Piers is, therefore, the manifestation of imago dei that may be reflected in a "true" human, which points, after all, to the figure of Christ. This view capitalizes on the Augustinian-Thomist concept of "truth." According to Augustine, truth is the identity of idea and reality. Only God fully verifies the idea. He is truth; men are "true" insofar as they are imperfect imitations of the first Truth, of the Subsistent Idea, which is God. Also, to Aquinas, every being presupposes its idea in the mind of God. God is identically subsisting Intellection and Being, or subsistent Truth. Knowing His essence as imitable, He forms the idea of every creature He can produce. Creating, God conforms to His intellect the reality produced, making it identically intelligible and existing.10) Therefore, when we say that Piers is a "true" human, it means that Piers's life and act are identical to the idea of human nature as God conceived and, thus, inspired to a man. The outward forms of the "true" human nature can come out differently, but its essence is always the same. A "truth" to a man is to imitate God, to love God and to do well on the basis of the function of his free choice in accordance with the command of reason.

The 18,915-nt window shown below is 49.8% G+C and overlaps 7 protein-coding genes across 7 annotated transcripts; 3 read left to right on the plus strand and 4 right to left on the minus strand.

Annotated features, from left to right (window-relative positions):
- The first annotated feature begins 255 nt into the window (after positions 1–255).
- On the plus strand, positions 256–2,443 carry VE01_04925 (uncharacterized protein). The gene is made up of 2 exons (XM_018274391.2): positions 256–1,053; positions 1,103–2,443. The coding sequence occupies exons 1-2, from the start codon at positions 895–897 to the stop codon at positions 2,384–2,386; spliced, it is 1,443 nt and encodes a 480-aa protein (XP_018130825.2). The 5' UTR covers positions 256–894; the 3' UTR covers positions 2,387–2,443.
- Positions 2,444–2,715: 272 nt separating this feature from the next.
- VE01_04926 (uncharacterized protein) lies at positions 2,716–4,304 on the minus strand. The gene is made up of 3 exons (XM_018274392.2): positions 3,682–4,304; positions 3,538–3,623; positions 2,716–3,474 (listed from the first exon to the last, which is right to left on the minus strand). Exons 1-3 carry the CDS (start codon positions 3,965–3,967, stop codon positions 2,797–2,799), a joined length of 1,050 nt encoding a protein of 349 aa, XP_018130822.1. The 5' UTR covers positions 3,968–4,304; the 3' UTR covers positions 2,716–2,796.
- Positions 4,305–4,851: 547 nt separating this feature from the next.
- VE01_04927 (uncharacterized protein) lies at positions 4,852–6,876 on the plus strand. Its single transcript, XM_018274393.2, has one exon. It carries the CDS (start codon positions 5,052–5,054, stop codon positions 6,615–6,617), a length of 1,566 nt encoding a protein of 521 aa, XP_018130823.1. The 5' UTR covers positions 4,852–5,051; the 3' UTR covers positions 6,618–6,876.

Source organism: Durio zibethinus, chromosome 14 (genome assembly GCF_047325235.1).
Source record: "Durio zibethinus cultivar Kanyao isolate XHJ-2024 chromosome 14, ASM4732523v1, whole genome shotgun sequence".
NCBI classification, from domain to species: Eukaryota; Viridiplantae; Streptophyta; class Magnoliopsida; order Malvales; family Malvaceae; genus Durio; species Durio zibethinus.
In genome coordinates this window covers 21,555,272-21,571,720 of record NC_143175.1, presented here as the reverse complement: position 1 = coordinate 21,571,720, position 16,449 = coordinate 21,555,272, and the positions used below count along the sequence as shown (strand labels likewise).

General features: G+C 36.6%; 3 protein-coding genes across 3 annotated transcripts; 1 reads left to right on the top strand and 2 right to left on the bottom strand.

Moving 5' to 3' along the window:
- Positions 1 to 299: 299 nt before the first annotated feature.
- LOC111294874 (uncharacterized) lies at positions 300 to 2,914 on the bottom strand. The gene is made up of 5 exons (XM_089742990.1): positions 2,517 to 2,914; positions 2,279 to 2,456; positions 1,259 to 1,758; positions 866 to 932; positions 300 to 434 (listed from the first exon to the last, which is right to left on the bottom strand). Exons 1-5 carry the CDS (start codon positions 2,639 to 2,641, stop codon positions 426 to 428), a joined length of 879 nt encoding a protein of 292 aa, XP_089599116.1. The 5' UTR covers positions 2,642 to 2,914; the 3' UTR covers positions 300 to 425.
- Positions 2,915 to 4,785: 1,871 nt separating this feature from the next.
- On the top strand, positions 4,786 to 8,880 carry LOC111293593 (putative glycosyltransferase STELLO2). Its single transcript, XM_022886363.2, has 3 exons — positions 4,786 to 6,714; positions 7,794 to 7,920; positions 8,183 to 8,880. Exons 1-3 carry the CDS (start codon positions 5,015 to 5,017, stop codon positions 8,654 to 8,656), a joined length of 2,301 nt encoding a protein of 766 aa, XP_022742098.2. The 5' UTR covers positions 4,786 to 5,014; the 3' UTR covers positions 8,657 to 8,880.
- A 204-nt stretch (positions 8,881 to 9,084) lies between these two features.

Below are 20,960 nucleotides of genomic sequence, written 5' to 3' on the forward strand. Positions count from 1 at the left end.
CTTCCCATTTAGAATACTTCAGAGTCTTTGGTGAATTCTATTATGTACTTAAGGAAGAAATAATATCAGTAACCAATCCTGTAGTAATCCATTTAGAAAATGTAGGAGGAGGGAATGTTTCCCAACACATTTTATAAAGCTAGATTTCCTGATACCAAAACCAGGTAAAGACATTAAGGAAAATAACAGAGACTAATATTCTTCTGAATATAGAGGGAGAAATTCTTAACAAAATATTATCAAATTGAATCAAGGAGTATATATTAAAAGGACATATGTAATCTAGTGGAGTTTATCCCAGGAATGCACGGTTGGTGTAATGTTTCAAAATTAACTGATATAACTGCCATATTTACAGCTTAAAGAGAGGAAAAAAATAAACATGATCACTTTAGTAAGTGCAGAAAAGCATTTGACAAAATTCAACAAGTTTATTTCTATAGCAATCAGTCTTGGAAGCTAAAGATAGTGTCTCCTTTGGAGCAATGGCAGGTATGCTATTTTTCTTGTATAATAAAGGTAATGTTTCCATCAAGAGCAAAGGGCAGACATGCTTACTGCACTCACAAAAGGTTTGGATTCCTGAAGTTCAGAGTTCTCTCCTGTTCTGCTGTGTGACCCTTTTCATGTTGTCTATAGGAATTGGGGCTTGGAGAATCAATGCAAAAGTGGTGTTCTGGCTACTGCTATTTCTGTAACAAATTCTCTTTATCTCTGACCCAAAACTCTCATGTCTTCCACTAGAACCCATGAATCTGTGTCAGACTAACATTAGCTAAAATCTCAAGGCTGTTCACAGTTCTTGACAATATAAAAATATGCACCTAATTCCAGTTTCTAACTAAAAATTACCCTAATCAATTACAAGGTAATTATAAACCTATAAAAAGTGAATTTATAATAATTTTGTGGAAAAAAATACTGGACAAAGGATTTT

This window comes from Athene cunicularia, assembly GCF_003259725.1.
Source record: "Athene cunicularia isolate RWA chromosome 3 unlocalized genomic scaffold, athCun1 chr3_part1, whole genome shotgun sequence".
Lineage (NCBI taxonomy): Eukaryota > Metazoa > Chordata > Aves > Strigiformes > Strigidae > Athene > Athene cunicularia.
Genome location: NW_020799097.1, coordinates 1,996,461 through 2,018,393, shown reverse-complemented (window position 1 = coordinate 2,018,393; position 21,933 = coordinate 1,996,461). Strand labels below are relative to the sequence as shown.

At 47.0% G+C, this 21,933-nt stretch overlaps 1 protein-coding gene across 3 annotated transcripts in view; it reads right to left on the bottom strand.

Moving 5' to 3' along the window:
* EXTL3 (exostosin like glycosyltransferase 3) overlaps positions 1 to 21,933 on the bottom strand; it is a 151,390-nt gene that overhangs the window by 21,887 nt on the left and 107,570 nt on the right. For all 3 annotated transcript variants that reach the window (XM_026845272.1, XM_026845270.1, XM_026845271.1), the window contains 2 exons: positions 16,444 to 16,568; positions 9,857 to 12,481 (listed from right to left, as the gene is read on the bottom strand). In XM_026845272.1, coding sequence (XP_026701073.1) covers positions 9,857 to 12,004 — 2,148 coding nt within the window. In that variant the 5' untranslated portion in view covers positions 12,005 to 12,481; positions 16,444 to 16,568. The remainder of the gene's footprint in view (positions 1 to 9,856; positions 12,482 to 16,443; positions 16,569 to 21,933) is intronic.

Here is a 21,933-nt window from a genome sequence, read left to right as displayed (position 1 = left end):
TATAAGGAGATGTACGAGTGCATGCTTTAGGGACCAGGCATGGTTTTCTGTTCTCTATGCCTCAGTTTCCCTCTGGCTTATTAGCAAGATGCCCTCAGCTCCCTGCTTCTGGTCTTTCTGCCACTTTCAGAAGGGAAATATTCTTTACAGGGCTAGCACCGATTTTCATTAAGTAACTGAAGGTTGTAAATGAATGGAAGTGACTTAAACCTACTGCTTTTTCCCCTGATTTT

The idea of a living figure, in antithesis to the disembodied personifications, is important for its role in the Dreamer's affective awakening. As far as Dowel, the goal of the Dreamer's quest, remains a personification allegory, it does not function as more than an object of intellectual pursuit, which is incapable of moving a man to do well. Likewise, Holy Church, albeit a sapiential figure, is a word without flesh; only the word made flesh (like Christ, the Word incarnate) grounded in history, can bear the weight of lifting man up from the reality of ordinary life to God. Like Beatrice in the Divine Comedy and the Pearl maiden in Pearl, the souls incarnate appearing as figurae of Christ can perform the role of the spiritual guide who still retains the image of their earthly life and, borne within it, the reflection of the true way to God in this life. On a similar basis, Langland on his own constructs the narrative in which the historical figure of Piers the plowman replaces Lady Philosophy-like figures (Holy Church, Dowel, and Truth-Charity), to whom the Dreamer is quite unresponsive in his incipient yearning to do well. Piers who appears as a figura of Christ is still a human being, and thus clearly a living model which the Dreamer strives to imitate. Langland gradually reveals to us the transformation of Piers's figural image as "salvation coming into being," and, at least under this aspect, Piers is the reader's ground for hope. Piers is certainly not to be generalized on this basis into an allegorical personification of Dowel, Charity, Grace, St. Peter, or Christ, because even when he stands for these figures, Piers always retains his human nature in each of his figurations of them.